USA Pro Challenge: UHC’s Murphy dukes it out with BMC’s Phinney for Stage 7 win
On a hot and hazy day in downtown Denver, Australian powerhouse Rohan Dennis became the first non-American to claim America’s Race.
Not as though he realized he was making a sort of history.
“I didn’t know that was the case until two days ago,” he said shortly after learning he officially won the 2015 USA Pro Challenge. “Hopefully, I can come back next year and do it again.”
Yet, the drama in downtown Denver didn’t come from his win or the chipped tooth he suffered swinging champagne on the Capitol Hill podium. The race was determined some three days earlier, when he made a statement on the grueling Queen Stage from Aspen to Breckenridge for the first — and only — solo stage finish of the men’s race.
No, the real arch of the final stage on Aug. 23 was the no-holds-barred team dual between BMC Racing and United Healthcare. The UHC crew had been a threat from the first day of racing, regularly placing riders like Jonny Clarke and Kiel Reijnen in the top 10. Reijnen even took Stage 3 in Aspen, breaking up a BMC monopoly that began with Phinney’s wild photo finish in Stage 1 — he barely edged out Reijnen — and continued with Brent Bookwalter’s win high at Arapahoe Basin in Stage 2.
This time, it was youngster John Murphy’s turn to be a thorn in BMC’s side. In the final meters of Stage 7, he and his UHC teammates strategically held off an assault by BMC and its hometown hero, Taylor Phinney, to give him the final win of the 2015 race.
“Coming into 500 meters to go when Brent wasn’t able to follow, there was a gap between me and Taylor,” Murphy said. “I used the entire road to close it. As soon as I accelerated off the wheel, I was able to do it. It wasn’t easy, but I made it happen by a few centimeters.”
The UHC crew clearly wanted to shake up the team standings, and its top riders made their motives clear shortly after leaving the start line in Golden. UHC and BMC were neck and neck through the final four laps around Civic Center Park and Denver City Park, vying for position as they caromed past thousands of people lining Colfax and Lincoln Avenues. Rohan Dennis broke away with 1 kilometer remaining, but the young American Murphy quickly overtook him, drafting off his teammates to make a slingshot pass around Dennis.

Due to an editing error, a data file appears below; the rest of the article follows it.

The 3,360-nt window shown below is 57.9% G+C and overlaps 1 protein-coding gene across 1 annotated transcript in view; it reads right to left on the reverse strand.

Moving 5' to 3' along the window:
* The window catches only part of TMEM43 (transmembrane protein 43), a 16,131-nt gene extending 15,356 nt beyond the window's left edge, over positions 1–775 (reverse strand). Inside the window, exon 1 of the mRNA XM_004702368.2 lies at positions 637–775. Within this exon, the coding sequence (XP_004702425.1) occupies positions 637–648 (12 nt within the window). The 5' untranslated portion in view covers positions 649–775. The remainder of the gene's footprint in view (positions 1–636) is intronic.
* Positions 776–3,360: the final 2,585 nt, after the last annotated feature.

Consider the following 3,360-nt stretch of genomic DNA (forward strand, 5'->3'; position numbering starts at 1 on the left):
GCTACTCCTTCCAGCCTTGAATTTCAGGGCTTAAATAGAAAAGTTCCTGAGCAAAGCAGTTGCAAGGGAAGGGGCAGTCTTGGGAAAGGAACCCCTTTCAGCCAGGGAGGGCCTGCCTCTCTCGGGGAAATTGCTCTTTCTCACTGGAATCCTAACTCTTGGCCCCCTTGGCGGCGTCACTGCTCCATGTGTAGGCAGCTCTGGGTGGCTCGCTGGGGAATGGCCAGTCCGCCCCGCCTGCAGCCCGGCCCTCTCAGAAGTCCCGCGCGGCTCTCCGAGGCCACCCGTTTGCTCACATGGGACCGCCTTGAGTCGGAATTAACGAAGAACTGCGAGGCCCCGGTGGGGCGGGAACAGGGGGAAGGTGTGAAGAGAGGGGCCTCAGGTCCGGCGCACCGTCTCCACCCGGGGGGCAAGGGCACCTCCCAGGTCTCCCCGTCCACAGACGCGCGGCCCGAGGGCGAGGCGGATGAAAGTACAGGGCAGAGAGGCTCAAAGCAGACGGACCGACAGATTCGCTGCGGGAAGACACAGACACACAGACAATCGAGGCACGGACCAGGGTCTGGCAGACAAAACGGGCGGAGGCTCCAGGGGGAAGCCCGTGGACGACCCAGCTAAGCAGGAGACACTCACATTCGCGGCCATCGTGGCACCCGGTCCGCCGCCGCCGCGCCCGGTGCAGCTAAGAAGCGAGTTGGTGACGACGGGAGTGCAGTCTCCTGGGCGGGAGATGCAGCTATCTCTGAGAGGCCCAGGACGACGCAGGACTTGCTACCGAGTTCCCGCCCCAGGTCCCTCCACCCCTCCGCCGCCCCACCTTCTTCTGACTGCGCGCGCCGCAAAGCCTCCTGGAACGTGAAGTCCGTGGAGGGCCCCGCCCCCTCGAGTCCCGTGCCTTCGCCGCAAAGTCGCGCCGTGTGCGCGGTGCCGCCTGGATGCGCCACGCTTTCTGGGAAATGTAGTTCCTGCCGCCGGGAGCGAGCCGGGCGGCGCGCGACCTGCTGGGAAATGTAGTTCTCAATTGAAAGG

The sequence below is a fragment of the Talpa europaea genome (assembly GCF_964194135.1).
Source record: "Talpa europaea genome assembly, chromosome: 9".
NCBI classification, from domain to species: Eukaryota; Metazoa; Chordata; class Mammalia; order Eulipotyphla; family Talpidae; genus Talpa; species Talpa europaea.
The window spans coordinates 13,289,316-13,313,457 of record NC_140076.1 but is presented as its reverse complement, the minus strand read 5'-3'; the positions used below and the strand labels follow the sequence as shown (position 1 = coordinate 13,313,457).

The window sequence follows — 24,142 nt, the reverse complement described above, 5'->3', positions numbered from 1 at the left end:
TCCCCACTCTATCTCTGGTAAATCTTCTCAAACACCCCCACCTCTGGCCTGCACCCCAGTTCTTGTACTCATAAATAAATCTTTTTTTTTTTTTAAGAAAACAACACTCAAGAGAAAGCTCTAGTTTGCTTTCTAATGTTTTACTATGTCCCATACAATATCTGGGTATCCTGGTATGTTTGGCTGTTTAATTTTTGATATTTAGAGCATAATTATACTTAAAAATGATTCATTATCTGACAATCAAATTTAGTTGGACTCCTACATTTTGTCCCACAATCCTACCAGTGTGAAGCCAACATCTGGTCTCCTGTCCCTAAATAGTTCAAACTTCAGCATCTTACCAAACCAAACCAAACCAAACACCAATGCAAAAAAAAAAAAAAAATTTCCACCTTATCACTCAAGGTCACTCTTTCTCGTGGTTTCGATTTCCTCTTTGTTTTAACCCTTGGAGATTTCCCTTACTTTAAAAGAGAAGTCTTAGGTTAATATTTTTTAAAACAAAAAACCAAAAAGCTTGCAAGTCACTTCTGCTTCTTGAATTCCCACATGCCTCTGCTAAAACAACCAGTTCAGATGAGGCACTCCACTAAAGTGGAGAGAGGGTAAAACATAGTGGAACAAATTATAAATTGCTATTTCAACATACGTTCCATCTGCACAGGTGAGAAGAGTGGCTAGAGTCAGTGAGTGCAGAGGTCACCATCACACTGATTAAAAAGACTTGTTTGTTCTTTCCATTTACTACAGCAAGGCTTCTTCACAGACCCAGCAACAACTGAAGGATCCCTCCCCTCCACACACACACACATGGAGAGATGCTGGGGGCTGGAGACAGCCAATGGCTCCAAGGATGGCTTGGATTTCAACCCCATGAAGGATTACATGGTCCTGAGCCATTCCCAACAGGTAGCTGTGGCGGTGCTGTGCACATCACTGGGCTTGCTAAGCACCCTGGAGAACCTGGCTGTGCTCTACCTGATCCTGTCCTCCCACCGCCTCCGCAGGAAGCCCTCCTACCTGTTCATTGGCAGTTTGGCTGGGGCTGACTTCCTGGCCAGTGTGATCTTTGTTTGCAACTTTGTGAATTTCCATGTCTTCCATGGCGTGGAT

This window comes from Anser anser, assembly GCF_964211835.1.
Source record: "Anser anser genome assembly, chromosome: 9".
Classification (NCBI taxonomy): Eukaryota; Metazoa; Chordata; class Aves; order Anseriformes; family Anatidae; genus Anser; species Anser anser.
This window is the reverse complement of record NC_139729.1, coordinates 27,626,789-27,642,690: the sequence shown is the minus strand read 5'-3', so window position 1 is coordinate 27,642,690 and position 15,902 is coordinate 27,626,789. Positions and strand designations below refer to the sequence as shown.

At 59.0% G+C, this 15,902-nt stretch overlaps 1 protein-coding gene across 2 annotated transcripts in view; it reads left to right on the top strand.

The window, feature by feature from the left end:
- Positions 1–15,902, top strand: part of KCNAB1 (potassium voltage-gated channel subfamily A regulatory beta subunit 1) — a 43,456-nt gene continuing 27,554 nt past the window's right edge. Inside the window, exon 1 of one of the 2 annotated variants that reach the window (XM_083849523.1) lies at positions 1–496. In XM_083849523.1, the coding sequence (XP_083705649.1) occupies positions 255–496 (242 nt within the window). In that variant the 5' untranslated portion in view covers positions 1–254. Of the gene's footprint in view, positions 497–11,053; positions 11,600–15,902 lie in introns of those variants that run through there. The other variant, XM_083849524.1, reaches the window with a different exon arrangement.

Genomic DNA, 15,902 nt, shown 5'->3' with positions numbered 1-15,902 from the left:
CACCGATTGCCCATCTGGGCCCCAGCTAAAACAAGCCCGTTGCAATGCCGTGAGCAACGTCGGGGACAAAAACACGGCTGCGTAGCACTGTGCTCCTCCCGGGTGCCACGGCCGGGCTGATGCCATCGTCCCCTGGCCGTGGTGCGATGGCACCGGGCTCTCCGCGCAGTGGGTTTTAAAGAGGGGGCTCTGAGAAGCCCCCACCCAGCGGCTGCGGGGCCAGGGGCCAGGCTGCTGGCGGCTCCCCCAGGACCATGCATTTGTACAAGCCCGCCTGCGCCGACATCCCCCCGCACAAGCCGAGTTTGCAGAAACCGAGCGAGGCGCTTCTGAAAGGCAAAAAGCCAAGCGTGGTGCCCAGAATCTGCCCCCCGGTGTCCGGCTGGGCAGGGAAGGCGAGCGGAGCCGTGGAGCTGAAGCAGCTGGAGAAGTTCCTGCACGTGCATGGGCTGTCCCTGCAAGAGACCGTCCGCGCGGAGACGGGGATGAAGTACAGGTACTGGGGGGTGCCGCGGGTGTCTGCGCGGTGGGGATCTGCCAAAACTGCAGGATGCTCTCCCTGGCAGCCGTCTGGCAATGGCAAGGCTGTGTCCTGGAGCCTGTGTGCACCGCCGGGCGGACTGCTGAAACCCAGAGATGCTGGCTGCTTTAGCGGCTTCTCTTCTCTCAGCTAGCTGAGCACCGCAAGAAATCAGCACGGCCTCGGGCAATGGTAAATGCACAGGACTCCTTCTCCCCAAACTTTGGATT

Phinney tried for a similar maneuver in the final 100 meters, spurred along by cheers from fellow Coloradans and a wind break from Bookwalter, but Murphy spotted the gap in BMC’s line and managed to stay ahead of his Stage 1 nemesis by a tire length. Sebastian Haedo of Jamis-Hagens Berman took third to give his team its first podium of the race.
“To get John the win today was huge for the team,” said Reijnen, who ended the tour with the overall sprint jersey. “It speaks to the depth of the team. We had stage goals as well as jersey goals, so, to come away with two stage wins, along with the green jerseys, that’s very good for us.”
Despite his Stage 3 win and UHC’s synchronic Stage 7 showing, the team finished seventh in the overall team standings. BMC took first, followed by Jelly Belly-Maxxis in second — team leaders Marion Gannion and Lachlan Morton placed fourth and fifth in the overall standings — and Team Hincapie in third.
The women’s debut
Kristin Armstrong came, saw and conquered the Women’s Pro Challenge.